The five readings of this evening (the first, third, sixth, ninth and eleventh hours) call our attention, warning us that the day of the Lord is near and calling us to get ready. In these readings, the Lord explains to His disciples the inevitable necessity of the Cross for the salvation of the world.

The Events

Jesus leaves the house of Bethany, situated on the Mount of Olives. Bethany is referred to as the village of Lazarus, Martha and Mary, and is located about 15 minutes from Jerusalem (John 11:18). Jesus goes to the temple, where He spends His days during the week. The evenings are spent resting in Bethany (Luke 21:27-38).

On His way to the temple, Jesus curses a fruitless fig tree (Mat. 20:18,19) and (Mark 11:12-20). Jesus curses the fig tree because it has leaves, but no fruits. Usually, fruits grow at the same time as leaves on a fig tree. St. Mark remarks that this is no season for ripe figs and that there should be no leaves on the tree, either. Thus, the presence of leaves is a false promise of fruits, a kind of pretense. Jesus takes the tree as a symbol of the Jewish nation. The nation boasts to be a blessed people because of the Law, the temple and the religious rituals related to the fasting and offering of sacrifices. However, the nation lacks the faith, love and holiness to accept Jesus Christ and obey His commandments.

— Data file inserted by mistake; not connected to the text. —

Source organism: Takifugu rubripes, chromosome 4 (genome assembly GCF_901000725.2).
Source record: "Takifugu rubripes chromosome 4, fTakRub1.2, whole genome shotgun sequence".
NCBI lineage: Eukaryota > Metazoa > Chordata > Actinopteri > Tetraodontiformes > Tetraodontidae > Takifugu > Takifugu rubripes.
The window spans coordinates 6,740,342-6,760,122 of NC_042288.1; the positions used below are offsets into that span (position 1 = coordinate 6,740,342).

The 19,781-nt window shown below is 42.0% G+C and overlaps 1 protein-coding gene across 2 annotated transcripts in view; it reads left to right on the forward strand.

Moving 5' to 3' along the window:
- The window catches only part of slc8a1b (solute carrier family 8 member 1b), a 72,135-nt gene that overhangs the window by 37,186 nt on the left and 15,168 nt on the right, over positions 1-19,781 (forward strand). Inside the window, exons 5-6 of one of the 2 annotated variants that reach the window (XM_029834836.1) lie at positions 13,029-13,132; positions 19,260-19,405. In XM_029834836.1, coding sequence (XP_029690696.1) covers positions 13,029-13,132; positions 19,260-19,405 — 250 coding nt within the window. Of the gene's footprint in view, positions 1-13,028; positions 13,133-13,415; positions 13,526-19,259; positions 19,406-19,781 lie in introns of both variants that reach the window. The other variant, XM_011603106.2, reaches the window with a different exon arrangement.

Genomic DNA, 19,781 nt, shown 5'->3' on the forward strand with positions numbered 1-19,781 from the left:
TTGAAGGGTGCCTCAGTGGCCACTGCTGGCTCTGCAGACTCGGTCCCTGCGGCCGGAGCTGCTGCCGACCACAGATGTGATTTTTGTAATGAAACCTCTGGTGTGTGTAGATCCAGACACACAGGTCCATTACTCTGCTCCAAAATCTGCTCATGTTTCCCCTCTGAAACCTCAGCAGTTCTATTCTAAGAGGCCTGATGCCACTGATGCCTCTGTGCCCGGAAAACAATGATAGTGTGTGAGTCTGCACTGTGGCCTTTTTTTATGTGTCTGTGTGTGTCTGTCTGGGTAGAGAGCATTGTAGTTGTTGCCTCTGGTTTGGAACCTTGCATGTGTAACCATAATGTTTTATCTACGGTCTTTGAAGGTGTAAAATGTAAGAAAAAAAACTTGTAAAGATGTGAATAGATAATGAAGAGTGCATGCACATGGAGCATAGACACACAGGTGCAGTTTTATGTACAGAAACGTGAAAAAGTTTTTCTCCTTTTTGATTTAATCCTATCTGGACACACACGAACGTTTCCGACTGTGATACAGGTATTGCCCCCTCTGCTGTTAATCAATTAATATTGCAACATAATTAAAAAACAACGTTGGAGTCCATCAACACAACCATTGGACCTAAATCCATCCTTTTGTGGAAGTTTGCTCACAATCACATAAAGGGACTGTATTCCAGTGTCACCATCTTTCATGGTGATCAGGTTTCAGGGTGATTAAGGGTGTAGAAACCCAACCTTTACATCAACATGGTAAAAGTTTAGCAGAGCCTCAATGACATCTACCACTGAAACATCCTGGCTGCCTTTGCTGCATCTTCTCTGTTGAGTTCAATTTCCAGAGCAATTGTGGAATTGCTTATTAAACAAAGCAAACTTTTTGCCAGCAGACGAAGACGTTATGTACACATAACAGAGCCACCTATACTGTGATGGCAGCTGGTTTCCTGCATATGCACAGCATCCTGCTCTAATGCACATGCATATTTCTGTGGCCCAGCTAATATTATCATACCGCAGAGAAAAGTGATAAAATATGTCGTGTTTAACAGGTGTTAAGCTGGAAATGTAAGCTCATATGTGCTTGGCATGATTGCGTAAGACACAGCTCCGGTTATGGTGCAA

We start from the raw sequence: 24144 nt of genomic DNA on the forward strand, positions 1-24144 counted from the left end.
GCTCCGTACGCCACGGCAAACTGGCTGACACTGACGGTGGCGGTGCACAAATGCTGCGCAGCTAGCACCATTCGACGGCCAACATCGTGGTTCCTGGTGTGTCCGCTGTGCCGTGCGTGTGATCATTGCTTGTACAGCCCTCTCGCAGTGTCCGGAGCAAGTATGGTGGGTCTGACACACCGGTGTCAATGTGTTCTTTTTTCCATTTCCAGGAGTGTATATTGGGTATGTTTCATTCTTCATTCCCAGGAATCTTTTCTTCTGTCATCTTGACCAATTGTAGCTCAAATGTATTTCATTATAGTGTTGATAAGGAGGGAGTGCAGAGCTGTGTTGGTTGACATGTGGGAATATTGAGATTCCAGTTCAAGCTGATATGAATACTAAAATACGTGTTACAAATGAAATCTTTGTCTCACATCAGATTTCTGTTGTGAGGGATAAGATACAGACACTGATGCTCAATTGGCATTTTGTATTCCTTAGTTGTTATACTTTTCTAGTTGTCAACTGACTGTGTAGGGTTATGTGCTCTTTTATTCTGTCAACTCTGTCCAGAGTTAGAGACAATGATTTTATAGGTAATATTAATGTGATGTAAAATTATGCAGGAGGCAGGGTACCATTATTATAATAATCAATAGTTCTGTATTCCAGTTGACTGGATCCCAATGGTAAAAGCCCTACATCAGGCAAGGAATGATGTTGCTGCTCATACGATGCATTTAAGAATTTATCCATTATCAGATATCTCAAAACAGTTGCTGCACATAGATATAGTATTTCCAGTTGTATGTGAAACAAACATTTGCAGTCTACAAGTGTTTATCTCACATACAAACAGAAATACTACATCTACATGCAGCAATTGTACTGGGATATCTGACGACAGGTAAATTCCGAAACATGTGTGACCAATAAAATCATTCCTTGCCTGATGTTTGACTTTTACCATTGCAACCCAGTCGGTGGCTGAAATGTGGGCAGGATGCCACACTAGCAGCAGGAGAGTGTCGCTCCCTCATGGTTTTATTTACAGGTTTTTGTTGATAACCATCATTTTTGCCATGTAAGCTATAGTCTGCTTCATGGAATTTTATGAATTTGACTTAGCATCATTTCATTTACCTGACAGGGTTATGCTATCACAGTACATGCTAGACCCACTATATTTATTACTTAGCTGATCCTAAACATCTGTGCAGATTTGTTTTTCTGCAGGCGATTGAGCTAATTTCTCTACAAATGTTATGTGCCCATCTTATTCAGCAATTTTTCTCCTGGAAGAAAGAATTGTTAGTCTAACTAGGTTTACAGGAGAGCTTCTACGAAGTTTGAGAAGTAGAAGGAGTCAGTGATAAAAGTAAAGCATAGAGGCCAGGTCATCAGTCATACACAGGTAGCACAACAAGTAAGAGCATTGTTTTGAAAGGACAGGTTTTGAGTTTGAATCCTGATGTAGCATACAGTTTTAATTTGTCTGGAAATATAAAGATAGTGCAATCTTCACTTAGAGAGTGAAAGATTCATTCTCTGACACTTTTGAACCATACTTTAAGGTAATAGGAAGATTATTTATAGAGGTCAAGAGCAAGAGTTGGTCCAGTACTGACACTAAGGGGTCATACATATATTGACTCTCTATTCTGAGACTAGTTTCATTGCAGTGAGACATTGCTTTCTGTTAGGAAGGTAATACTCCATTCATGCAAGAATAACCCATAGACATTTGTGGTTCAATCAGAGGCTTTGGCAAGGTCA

It appears that the Lord did not curse the tree because it had no fruits, but because the leaves gave a false promise of fruits. This is how God rebukes a fruitless person. “These are spots in your love feasts, while they feast with you without fear, serving [only] themselves. [They are] clouds without water, carried about by the winds; late autumn trees without fruit, twice dead, pulled up by the roots; raging waves of the sea, foaming up their own shame; wandering stars for whom is reserved the blackness of darkness forever.” (Jude 1:12,13).

On the same day, Jesus enters the temple. In the temple, Jesus casts out the people who are selling and buying. Jesus will not suffer anyone to carry vessels through the temple (Mark 11:15,16). Jesus compares the temple to a ‘den of thieves’ because the buyers and sellers are disturbing the holiness of the temple, referred to as “My Father’s house”. Jesus wants to tell them, “You have dishonored my house with your trade. You are cheating God’s rights. You have transformed the divine sanctuary into a marketplace for material profit, depriving those who come for worship from the opportunity to raise their hearts to God in the holy place designed for adoration. You are robbing the strangers, extorting their money against the goods they are buying for sacrifices.